As part of its usual tasks of verifying products of plant origin imported during 2022, the National Agricultural Food Health and Quality Service (Senasa) continues with the phytosanitary and documentary control of bananas from Ecuador that enter via Chile through the Uspallata Border Post, in the province of Mendoza.
Banana import certifications are a regular and fundamental task for the agents of the Cuyo del Senasa Regional Center, who attend the loading facilities and inspect the products to prevent quarantine pests from entering Argentina, as they may affect the country’s phytosanitary status.
“Once we verify that the imports comply with all documents, Senasa carries out a random sample control. We remove a number of boxes of bananas from the trucks, which depends on the size of the shipment, and we inspect them visually,” stated Carla Bressia, a Plant Protection agent at Senasa’s local office in Rivadavia.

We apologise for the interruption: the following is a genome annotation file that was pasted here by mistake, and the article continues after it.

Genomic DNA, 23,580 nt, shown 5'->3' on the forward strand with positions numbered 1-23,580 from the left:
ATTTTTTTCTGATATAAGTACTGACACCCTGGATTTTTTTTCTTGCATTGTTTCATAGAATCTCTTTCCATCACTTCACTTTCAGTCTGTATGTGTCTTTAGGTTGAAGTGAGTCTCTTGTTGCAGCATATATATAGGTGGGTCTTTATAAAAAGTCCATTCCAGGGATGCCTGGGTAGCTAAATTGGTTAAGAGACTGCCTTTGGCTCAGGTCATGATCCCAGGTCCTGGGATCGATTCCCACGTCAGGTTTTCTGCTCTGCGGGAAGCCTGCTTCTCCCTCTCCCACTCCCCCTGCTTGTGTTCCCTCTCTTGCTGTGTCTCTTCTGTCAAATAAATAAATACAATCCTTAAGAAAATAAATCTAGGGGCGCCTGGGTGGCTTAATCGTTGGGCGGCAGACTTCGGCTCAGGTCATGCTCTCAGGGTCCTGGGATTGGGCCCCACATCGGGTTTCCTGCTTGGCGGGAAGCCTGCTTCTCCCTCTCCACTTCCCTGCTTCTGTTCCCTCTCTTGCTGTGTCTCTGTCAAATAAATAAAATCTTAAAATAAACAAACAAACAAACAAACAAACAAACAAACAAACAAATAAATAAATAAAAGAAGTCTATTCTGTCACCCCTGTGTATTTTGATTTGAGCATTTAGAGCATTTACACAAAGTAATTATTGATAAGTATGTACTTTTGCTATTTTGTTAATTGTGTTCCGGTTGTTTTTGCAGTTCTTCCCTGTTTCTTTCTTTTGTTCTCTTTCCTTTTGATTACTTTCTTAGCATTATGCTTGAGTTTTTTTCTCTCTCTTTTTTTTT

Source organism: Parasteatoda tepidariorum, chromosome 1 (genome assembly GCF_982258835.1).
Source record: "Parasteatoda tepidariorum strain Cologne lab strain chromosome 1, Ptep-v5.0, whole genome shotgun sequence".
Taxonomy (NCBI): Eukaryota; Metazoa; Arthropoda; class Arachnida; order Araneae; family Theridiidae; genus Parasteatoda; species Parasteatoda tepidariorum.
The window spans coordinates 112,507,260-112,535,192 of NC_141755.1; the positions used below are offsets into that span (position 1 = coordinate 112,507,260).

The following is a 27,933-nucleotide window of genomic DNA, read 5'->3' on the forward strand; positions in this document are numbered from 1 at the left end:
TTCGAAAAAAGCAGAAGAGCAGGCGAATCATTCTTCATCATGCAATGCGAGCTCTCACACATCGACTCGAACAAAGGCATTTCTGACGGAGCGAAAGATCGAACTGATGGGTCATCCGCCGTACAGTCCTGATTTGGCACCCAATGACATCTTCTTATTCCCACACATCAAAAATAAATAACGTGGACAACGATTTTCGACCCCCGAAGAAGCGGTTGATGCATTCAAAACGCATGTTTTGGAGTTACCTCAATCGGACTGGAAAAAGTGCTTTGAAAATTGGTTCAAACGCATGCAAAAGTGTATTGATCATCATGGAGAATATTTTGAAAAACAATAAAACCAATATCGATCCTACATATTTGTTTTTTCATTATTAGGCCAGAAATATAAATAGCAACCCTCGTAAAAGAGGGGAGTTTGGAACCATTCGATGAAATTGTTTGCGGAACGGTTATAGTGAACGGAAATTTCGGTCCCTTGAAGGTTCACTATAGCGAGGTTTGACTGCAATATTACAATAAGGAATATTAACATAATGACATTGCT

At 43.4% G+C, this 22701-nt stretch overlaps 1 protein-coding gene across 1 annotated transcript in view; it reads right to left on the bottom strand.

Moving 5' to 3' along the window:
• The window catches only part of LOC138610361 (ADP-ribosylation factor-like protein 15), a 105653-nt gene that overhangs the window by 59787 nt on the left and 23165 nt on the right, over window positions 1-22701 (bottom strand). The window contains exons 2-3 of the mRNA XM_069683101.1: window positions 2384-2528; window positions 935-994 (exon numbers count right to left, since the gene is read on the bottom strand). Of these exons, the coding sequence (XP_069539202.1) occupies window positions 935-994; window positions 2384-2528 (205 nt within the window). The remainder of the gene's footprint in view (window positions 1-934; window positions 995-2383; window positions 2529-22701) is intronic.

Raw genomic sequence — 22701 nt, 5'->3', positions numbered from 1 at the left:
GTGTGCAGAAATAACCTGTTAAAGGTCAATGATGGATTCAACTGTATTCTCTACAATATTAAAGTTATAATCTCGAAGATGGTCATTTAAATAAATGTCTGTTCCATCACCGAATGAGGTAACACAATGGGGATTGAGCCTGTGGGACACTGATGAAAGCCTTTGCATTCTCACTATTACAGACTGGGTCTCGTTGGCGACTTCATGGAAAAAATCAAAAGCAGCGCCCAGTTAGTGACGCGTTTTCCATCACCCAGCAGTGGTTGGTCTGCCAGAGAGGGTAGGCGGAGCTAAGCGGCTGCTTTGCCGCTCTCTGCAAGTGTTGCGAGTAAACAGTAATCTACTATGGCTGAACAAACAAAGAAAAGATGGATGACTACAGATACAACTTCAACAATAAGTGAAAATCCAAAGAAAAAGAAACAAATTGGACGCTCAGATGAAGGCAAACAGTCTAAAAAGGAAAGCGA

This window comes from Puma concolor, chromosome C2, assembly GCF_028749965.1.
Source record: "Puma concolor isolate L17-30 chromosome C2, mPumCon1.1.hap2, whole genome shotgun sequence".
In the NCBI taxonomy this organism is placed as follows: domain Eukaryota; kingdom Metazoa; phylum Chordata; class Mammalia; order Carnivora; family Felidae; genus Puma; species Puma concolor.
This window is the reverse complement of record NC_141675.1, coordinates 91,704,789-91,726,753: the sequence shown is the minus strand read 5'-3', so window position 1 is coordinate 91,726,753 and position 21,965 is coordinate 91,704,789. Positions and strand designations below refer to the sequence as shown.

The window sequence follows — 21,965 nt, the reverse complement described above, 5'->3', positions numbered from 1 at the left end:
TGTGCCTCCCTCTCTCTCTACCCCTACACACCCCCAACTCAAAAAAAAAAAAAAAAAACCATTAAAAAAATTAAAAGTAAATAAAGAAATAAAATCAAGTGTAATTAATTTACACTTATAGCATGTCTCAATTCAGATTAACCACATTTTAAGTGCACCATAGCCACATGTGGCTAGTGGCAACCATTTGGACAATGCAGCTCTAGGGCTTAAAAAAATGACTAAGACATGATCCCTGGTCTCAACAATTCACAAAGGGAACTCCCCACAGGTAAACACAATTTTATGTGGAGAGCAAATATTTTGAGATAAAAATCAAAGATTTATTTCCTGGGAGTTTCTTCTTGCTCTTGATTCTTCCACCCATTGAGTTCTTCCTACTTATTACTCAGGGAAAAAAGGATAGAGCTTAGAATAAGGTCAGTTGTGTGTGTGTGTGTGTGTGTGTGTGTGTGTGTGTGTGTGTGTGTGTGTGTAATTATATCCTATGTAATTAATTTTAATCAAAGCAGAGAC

If the agents find or suspect the cargo carries any of the seven quarantine pests regulated by the country, they send the samples to the laboratory to identify what pests it had.
“The truck is quarantined until we get the lab results. If the lab results show there was no quarantine pest, we release the truck,” said Bressia.
Otherwise, the authorities carry out the required quarantine treatment or destroy the product, depending on the particular circumstances.
The phytosanitary control actions carried out by Senasa in Rivadavia and Mendoza are essential to avoid the dispersion of pests and to take care of public health, as these loads from Ecuador are subsequently distributed throughout the country.